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Accessibility Law Suites

Top Companies That Got Sued Over Website Accessibility

Gavel on marble platform

It might surprise you to learn that your favorite brands have faced accessibility lawsuits. Why?  Because their websites did not provide equal access to people with disabilities.

In recent years, businesses – from small brands to large corporations – have been subjected to an increase of 300% in accessibility lawsuits, paying an average of $25,000 in court settlements.

Well, no one is above the law. This statement is illustrated clearly in the case of these top companies that failed to meet accessibility standards for their consumers.

Famous Web Accessibility Lawsuits

Electronic Arts

Electronic Arts Logo

Electronic Arts (EA) Inc. is one of the recent targets of accessibility lawsuits. In May 2022, Rafael Cordero, a blind user, sued EA for failing to design its website to be fully usable and accessible to blind and visually-impaired users.

According to the lawsuit, accessibility issues on EA’s website center on the inability of screen-reading software to:

  • freely navigate the site
  • read item descriptions
  • read prices of items.

It also states that:

“Unless websites are designed to be read by screen-reading software, blind and visually impaired persons are unable to fully access websites and the information, products, goods, and services contained therein.”

Cordero wants a jury trial in addition to statutory, actual, and punitive damages for himself and all class members (other blind and visually impaired EA website users).


DraftKings logo

DraftKings, a top sports betting company, has several measures in place to ensure its website is accessible. However, web accessibility guidelines are constantly changing and can be difficult to track. DraftKings recently discovered this – and not in a pleasant way.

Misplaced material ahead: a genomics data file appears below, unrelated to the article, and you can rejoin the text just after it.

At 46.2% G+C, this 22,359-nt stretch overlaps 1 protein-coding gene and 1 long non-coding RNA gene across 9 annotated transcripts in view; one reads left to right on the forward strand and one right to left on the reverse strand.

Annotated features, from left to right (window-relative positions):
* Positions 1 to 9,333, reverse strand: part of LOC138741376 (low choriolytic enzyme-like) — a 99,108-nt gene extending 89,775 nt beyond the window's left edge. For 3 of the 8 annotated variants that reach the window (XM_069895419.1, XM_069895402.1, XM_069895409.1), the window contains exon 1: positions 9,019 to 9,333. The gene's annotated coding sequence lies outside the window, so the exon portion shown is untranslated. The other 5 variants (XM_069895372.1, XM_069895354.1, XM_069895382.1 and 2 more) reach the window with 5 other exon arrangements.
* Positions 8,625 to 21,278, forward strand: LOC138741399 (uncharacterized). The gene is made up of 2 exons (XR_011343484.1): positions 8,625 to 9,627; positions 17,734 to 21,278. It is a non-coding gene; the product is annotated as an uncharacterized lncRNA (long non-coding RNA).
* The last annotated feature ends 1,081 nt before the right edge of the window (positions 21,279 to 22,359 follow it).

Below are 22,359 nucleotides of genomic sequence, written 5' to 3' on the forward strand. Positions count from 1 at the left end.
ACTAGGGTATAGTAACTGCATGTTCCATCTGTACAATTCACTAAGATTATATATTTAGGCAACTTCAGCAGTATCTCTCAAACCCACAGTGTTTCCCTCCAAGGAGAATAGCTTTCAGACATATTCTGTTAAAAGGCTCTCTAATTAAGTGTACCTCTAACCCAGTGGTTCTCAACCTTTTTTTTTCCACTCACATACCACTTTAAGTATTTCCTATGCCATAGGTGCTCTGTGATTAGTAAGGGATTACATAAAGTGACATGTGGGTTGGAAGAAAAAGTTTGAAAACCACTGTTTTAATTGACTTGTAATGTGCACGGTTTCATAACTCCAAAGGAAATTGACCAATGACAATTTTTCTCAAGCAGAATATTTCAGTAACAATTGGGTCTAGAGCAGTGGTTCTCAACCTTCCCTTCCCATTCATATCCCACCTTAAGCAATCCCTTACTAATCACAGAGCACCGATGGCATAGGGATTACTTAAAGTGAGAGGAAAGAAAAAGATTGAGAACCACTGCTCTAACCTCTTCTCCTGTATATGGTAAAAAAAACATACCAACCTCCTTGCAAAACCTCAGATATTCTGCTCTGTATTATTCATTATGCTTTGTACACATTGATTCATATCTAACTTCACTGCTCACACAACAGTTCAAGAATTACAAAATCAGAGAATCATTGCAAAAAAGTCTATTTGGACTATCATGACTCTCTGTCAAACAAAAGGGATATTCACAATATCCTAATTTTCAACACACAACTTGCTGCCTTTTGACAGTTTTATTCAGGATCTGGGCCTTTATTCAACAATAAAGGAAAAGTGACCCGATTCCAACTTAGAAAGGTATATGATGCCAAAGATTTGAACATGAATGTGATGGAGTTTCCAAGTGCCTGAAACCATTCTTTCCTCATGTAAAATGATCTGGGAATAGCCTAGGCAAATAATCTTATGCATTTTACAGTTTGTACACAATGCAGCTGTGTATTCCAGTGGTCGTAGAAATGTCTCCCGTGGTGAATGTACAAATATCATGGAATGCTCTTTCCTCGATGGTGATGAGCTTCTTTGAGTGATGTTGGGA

In June 2022, Robert Jahoda, a visually impaired user, sued the company for inaccessibility. Jahoda claims the company’s website was not compatible with popular screen-reading software.

He wants DraftKing to make changes to its compliance policies including retaining a qualified accessibility consultant and implementing all the recommendations. He also seeks payment of an undisclosed amount in attorney fees and nominal damages.


Target logo


This case is a precedent for web accessibility cases and a cautionary tale to industries that do not meet the WCAG standards.

In 2005, the National Federation of the Blind (NFB), a non-profit representing blind Americans, notified Target that its website (Target.com) was inaccessible to blind and visually impaired customers.

The main complaints were that:

  • images on the site lacked alternative (alt) text.
  • several headings necessary to navigate the site were missing.
  • it was impossible to complete an online purchase without using a mouse.
  • maps showing the locations of Target stores were inaccessible to screen readers.

The lawsuit alleged Target violated the California Unruh Civil Rights Act, the California Disabled Persons Act, and The Americans with Disabilities Act (ADA) – accessibility laws that require all businesses and public spaces to be accessible to everyone, including people with disabilities.

Target initially argued that its website is not covered by the ADA, saying that only its physical stores were. It later changed its stance and settled with the NFB in 2008, paying $6 million in class damages.

Target also agreed to make its website more accessible, train its web developers team on accessibility design requirements and techniques, and permit the NFB to monitor its site for three years.

After the court ruling, Target responded,

“We will continue to implement technology that increases the usability of our Web site for all our guests, including those with disabilities.”


Netflix logo

In 2012, the National Association of the Deaf (NAD) sued Netflix, the popular streaming service, for failing to provide closed captioning for most of its “Watch Instantly” movies and television streamed on the Internet.

At that time, Netflix was the only major player in the online-only video subscription business, which meant the disparity in access for deaf or hard-of-hearing viewers was huge.

NAD’s President Bobbie Scoggins was quite strong-worded on the matter, saying:

“We (the deaf and hard-of-hearing community) must have equal access to the biggest provider of streamed entertainment. Streamed video is the future and we must not be left out.”

In its defense, Netflix claimed it did not violate the ADA because its streaming business could not be considered a ‘public space’. However, the presiding judge ruled in favor of NAD, stating that public places are not only actual physical structures.

In the judge’s words: